A NASA security officer inspects photographers' gear with a explosives sniffing dog at the Kennedy Space Center in Cape Canaveral, Fla., on Tuesday, July 12, 2005. The Space Shuttle Discovery is scheduled for launch today.
Photo credit: AP Photo/Terry Renna
CAPE CANAVERAL, Fla. -- NASA officials are confident enough about their security measures that they are changing back to some pre-Sept. 11 practices, and the London bombings didn't change their plans, a spokesman said Friday.
During the last space shuttle launch 2Ë years ago, NASA didn't make public the liftoff time until the day before Columbia blasted into space. This time, the liftoff time for Discovery has been publicized well in advance.
"Whatever restrictions we had in place post-9/11 have been eased," said Michael Braukus, a public affairs officer at NASA headquarters in Washington. "So we're just back to more or less what is ... normal operations in regards to the media activities, as well as other security operations."
He said no changes were made to the security plan as a result of the bomb attacks Thursday morning that killed dozens of people in the London subway and bus systems.
"Our security team will be continuing to evaluate what's taking place in the world," Braukus said. "If something is necessary ... we'll take the appropriate steps."
During the first shuttle launch after the Sept. 11, 2001, attacks, in December of that year, roads typically reserved for launch spectators were closed, fighter jets patrolled the air around the site, and the helicopter that usually escorts the astronaut caravan to the launchpad had armed SWAT team members at the doors.
Some restrictions eased during subsequent launches, but during the launch of Columbia in January 2003, with Israeli astronaut Ilan Ramon as a crew member, photographers were still kept at a greater distance than usual.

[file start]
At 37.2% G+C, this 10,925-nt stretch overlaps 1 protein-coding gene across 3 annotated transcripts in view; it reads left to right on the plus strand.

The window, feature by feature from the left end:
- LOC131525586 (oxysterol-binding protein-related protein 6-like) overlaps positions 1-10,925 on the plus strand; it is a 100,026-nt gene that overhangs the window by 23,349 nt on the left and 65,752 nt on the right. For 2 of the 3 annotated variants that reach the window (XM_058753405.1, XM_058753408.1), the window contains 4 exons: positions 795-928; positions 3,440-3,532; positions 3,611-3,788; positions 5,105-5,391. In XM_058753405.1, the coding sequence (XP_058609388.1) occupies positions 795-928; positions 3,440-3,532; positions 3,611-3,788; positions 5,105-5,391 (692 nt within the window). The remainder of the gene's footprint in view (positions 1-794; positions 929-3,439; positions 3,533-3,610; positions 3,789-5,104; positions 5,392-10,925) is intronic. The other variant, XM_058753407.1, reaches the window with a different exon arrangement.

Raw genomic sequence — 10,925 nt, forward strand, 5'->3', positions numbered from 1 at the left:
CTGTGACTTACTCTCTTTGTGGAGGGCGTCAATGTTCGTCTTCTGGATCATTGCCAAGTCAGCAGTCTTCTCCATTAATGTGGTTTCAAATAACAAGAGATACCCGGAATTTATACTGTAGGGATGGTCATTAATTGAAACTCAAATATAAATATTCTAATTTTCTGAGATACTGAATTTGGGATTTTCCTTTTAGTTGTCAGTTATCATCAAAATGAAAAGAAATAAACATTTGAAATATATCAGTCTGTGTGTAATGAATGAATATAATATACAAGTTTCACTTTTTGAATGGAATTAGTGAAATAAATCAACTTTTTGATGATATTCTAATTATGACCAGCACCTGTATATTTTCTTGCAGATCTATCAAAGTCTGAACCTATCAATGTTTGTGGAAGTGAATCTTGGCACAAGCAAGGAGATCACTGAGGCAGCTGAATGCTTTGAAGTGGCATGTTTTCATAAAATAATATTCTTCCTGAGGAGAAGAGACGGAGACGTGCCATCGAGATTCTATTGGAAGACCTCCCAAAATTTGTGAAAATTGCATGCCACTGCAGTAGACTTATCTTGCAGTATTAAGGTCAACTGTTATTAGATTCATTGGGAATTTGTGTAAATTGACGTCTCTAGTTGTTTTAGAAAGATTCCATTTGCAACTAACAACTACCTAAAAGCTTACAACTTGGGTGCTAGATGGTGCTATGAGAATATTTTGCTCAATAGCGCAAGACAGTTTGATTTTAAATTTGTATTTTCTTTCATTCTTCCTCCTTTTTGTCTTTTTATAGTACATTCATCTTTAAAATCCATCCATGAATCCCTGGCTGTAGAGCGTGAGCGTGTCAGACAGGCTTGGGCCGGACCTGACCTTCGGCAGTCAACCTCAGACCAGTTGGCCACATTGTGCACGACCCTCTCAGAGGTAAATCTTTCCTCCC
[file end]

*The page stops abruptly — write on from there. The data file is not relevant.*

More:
Braukus said he didn't know if the helicopter escorting the astronaut caravan for next week's launch would have armed SWAT team members.
Fighter jets, while they might not be obvious in the area, will be at the ready, said Master Sgt. John Tomassi, a spokesman for the North American Aerospace Defense Command in Colorado. "We will provide protection and deterrence value for the launch," he said.
Some of the roads that were closed in 2001 will be open to spectators, but other post-Sept. 11 security measures will remain in place.
Spectators who view the launch from the Kennedy Space Center Visitor Complex or from a causeway on space center property will have to pass through metal detectors. NASA also instituted stricter crowd control measures after the Columbia explosion in 2003 showed how tens of thousands of pieces of metal could drop onto populated areas.
"I believe we have a very good plan mixed with an appropriate level for the public to actually see what we're doing here," said Lisa Malone, director of external relations at the Kennedy Space Center. "That's important to us."